Firstly let me congratulate Ariana Cuvin on her success in the Canada 150 logo competition. It’s obvious a lot of thought went into the logo. In the next few days you’ll probably have a lot of pitchfork wielding internet idiots yelling insults at you which is an unfortunate consequence of entering these type of things. Stay strong you have a bright future.
Now, don’t get me wrong. I’m not a huge fan of the work. It’s OK, just not wonderful. The work falls a little flat not because of the designer, but because of the process. The Government chose to make this a competition, rather than engaging skilled professionals. They made it about a logo and not about a brand. Canada’s 150th anniversary should be treated as a brand. The logo is just a small component of it. Look at what Team Canada are doing for a great example of how to build a brand.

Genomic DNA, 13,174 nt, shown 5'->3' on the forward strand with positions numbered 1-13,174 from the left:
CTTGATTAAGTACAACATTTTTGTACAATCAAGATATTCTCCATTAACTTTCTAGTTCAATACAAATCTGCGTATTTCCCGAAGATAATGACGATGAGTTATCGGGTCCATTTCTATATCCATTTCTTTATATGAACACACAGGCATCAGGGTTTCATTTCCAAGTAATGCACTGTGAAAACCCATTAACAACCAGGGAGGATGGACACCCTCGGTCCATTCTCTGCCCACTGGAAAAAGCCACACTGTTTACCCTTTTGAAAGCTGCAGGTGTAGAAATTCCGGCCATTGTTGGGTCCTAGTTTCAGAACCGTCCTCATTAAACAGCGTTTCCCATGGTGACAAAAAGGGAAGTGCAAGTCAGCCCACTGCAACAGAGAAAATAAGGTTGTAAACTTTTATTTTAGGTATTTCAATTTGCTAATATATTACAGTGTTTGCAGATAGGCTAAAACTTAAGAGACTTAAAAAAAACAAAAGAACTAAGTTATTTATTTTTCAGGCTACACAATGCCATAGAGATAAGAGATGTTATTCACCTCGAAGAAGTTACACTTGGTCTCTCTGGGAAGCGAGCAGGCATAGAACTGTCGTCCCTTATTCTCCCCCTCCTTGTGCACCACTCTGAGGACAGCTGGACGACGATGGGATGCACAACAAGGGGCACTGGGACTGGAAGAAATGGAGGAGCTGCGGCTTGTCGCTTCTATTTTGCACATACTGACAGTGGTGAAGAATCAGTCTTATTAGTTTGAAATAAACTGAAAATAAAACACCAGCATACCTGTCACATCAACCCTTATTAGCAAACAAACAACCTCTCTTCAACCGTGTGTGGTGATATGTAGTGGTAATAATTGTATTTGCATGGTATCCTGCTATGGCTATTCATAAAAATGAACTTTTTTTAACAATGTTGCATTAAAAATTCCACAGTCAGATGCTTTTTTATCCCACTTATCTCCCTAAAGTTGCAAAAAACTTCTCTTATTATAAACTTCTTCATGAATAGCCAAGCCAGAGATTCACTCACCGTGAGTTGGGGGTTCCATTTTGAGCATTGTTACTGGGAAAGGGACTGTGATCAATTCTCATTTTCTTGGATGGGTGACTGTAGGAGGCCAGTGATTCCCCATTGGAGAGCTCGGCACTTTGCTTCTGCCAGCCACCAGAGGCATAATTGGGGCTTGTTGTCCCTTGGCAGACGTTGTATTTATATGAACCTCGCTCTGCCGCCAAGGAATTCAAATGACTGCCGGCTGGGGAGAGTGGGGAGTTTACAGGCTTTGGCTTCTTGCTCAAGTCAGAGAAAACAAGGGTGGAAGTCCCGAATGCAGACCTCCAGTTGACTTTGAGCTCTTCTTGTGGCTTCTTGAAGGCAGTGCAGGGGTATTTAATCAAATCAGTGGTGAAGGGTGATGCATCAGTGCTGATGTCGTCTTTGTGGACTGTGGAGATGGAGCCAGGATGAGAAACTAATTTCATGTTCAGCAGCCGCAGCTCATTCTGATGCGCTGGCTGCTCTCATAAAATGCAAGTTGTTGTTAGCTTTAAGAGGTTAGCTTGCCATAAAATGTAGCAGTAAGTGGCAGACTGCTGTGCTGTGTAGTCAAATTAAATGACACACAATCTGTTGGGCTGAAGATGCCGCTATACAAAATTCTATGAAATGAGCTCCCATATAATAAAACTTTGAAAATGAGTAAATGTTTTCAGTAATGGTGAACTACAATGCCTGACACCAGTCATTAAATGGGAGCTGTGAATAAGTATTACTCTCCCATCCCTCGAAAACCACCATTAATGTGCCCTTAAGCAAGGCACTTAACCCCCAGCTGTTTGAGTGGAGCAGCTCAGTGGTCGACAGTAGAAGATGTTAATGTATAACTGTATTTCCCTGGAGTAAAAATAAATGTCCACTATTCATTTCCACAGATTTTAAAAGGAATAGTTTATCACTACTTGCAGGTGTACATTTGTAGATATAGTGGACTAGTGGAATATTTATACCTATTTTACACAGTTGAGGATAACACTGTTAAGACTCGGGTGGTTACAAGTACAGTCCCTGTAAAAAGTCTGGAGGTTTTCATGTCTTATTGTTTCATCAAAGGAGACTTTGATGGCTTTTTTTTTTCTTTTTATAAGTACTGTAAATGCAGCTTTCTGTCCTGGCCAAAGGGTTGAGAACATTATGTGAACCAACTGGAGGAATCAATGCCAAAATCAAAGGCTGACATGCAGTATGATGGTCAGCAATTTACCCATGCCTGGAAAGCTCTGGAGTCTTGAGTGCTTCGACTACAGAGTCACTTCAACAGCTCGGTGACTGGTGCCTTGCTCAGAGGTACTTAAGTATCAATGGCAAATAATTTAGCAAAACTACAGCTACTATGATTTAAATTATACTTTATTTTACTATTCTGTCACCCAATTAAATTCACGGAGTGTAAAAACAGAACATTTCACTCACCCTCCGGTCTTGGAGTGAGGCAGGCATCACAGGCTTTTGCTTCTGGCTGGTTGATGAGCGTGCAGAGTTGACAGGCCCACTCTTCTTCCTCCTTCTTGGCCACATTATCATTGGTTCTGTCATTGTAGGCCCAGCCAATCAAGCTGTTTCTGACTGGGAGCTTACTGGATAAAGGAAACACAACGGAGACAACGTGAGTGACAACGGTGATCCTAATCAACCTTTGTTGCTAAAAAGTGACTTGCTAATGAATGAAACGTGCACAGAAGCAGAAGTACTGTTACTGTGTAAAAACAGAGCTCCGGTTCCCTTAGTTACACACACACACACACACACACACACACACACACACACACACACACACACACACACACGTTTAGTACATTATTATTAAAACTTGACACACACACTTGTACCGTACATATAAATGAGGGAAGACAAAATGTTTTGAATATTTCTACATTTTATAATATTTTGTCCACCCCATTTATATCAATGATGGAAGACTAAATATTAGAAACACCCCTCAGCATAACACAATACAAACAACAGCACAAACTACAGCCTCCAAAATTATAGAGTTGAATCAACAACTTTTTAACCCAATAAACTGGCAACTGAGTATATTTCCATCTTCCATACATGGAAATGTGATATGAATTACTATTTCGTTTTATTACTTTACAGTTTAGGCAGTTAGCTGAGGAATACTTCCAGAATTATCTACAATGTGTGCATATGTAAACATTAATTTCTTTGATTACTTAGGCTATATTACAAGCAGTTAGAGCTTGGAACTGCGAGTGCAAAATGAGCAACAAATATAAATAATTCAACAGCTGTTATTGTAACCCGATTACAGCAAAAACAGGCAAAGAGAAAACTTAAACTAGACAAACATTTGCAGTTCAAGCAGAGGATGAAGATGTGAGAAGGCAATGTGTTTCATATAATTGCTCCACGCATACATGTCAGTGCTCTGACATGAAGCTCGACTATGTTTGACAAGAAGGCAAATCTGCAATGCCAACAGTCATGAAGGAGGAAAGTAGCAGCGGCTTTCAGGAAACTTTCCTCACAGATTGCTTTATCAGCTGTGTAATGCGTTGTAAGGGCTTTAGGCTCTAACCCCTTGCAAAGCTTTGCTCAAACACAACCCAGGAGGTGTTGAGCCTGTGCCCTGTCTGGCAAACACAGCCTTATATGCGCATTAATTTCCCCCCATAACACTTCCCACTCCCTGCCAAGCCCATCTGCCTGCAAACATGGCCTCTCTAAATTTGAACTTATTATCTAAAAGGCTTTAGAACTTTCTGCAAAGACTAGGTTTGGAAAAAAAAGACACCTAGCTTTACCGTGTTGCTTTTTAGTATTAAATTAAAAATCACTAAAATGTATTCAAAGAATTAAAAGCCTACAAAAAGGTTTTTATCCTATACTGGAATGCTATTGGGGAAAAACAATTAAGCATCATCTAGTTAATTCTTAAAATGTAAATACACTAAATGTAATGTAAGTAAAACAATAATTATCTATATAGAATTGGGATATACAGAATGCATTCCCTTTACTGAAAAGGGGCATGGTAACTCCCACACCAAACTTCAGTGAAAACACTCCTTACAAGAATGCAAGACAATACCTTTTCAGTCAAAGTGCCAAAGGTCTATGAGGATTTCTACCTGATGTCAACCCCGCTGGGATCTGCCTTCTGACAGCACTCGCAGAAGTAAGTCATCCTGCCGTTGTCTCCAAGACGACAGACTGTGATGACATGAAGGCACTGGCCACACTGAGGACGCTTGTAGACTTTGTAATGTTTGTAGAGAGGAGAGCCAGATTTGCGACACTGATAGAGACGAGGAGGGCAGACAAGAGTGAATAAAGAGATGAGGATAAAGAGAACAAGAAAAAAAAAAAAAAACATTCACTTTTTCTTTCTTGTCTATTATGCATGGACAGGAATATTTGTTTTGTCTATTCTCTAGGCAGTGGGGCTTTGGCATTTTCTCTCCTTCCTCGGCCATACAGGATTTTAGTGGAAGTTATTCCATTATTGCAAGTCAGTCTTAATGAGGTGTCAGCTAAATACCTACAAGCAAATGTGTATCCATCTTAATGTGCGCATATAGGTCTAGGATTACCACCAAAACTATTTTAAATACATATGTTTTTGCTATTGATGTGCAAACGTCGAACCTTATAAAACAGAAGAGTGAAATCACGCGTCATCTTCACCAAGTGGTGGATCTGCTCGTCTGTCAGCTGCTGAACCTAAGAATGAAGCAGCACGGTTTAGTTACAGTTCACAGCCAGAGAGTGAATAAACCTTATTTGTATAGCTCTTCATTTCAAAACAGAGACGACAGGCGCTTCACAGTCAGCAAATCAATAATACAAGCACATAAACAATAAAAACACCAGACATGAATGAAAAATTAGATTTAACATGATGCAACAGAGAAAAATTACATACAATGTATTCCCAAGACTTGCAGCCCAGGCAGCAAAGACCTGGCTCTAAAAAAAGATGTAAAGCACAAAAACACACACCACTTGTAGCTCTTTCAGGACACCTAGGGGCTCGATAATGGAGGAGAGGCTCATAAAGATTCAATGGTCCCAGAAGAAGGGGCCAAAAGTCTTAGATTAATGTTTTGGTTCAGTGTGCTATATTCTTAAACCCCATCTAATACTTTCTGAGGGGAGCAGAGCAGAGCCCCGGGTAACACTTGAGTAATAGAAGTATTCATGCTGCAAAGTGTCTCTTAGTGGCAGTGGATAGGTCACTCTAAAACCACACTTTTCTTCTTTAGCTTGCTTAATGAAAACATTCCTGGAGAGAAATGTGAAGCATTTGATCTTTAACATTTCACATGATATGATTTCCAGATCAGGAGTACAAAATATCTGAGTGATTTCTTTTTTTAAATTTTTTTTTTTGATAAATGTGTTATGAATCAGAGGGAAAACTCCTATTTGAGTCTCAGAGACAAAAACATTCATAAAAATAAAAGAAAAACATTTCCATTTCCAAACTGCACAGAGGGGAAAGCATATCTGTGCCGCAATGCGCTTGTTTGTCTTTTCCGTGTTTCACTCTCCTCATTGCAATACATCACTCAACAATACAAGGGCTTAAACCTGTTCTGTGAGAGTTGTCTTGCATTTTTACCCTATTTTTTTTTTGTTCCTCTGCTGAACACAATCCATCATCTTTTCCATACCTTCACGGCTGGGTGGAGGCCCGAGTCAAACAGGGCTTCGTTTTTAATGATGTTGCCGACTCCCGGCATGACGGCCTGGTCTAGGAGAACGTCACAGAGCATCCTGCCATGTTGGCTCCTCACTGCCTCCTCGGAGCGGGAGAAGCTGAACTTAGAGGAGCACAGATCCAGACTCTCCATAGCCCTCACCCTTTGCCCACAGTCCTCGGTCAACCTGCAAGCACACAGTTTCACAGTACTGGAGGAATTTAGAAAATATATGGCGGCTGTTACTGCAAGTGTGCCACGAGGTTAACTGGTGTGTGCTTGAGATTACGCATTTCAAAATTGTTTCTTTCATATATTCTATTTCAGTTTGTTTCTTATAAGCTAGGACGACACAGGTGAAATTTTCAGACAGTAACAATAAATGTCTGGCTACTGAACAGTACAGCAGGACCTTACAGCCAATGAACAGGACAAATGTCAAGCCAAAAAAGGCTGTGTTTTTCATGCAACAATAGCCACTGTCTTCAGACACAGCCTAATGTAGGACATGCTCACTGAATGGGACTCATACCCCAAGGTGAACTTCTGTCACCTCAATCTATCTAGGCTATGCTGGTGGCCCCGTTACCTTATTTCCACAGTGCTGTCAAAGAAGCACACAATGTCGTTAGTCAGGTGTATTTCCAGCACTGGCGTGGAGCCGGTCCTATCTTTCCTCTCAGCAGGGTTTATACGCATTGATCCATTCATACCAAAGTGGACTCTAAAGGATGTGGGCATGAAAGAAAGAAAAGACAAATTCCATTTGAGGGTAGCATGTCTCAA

Usually clients engage with their design team. It’s a process of collaboration and discovery. Sometimes you have to get your hands dirty and get in the trenches with your clients. Sometimes you argue with them and sometimes a nugget of info emerges from a meeting that can spawn a whole new way of thinking. This didn’t happen in this case. It couldn’t. There was no engagement. Ariana’s best work I feel was still to come. The potential for her to create something fantastic is there, it just won’t materialize in this case since the “logo” is now done in the eyes of the Government. It’s baked. No process.
And really that’s the shame. The Government defended their “competition” by saying it’s a great opportunity for students to learn. Designing a logo in a vacuum teaches students nothing. If anything it’s detrimental, to both their learning process and to their future livelihoods.
Hopefully the Government will reach out to Ariana and involve her in the ongoing development and rollout of the Canada 150 event. Because that’s the only learning opportunity here.